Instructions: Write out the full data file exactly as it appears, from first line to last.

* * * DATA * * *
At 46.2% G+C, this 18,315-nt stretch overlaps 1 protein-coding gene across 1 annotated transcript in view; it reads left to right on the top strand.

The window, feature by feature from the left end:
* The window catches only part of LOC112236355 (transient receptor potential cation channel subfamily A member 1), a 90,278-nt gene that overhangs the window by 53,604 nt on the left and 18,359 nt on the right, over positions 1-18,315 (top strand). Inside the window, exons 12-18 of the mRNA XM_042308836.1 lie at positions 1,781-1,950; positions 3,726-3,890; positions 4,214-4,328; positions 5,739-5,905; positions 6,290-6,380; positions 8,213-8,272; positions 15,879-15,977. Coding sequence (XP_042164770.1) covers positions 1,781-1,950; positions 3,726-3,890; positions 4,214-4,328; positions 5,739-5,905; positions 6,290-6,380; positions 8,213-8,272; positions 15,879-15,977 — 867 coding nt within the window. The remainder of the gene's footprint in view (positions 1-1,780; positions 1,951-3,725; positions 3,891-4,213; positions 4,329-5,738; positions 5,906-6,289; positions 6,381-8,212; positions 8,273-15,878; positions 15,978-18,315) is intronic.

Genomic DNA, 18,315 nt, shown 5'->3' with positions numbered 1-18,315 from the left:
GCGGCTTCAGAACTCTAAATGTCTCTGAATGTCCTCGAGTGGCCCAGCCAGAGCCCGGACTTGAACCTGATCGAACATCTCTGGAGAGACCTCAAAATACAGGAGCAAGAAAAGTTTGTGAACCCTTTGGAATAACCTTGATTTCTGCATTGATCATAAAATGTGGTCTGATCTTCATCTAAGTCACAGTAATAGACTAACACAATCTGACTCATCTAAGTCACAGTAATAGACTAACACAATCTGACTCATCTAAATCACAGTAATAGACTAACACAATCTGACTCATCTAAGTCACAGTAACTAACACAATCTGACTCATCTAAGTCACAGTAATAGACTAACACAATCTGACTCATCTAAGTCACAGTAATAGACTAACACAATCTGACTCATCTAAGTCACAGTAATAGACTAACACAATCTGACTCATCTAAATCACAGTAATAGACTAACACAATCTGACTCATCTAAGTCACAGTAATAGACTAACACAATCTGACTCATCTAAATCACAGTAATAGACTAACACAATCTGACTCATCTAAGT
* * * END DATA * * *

At 46.2% G+C, this 18,315-nt stretch overlaps 1 protein-coding gene across 1 annotated transcript in view; it reads left to right on the top strand.

The window, feature by feature from the left end:
* The window catches only part of LOC112236355 (transient receptor potential cation channel subfamily A member 1), a 90,278-nt gene that overhangs the window by 53,604 nt on the left and 18,359 nt on the right, over positions 1-18,315 (top strand). Inside the window, exons 12-18 of the mRNA XM_042308836.1 lie at positions 1,781-1,950; positions 3,726-3,890; positions 4,214-4,328; positions 5,739-5,905; positions 6,290-6,380; positions 8,213-8,272; positions 15,879-15,977. Coding sequence (XP_042164770.1) covers positions 1,781-1,950; positions 3,726-3,890; positions 4,214-4,328; positions 5,739-5,905; positions 6,290-6,380; positions 8,213-8,272; positions 15,879-15,977 — 867 coding nt within the window. The remainder of the gene's footprint in view (positions 1-1,780; positions 1,951-3,725; positions 3,891-4,213; positions 4,329-5,738; positions 5,906-6,289; positions 6,381-8,212; positions 8,273-15,878; positions 15,978-18,315) is intronic.

Genomic DNA, 18,315 nt, shown 5'->3' with positions numbered 1-18,315 from the left:
GCGGCTTCAGAACTCTAAATGTCTCTGAATGTCCTCGAGTGGCCCAGCCAGAGCCCGGACTTGAACCTGATCGAACATCTCTGGAGAGACCTCAAAATACAGGAGCAAGAAAAGTTTGTGAACCCTTTGGAATAACCTTGATTTCTGCATTGATCATAAAATGTGGTCTGATCTTCATCTAAGTCACAGTAATAGACTAACACAATCTGACTCATCTAAGTCACAGTAATAGACTAACACAATCTGACTCATCTAAATCACAGTAATAGACTAACACAATCTGACTCATCTAAGTCACAGTAACTAACACAATCTGACTCATCTAAGTCACAGTAATAGACTAACACAATCTGACTCATCTAAGTCACAGTAATAGACTAACACAATCTGACTCATCTAAGTCACAGTAATAGACTAACACAATCTGACTCATCTAAATCACAGTAATAGACTAACACAATCTGACTCATCTAAGTCACAGTAATAGACTAACACAATCTGACTCATCTAAATCACAGTAATAGACTAACACAATCTGACTCATCTAAGT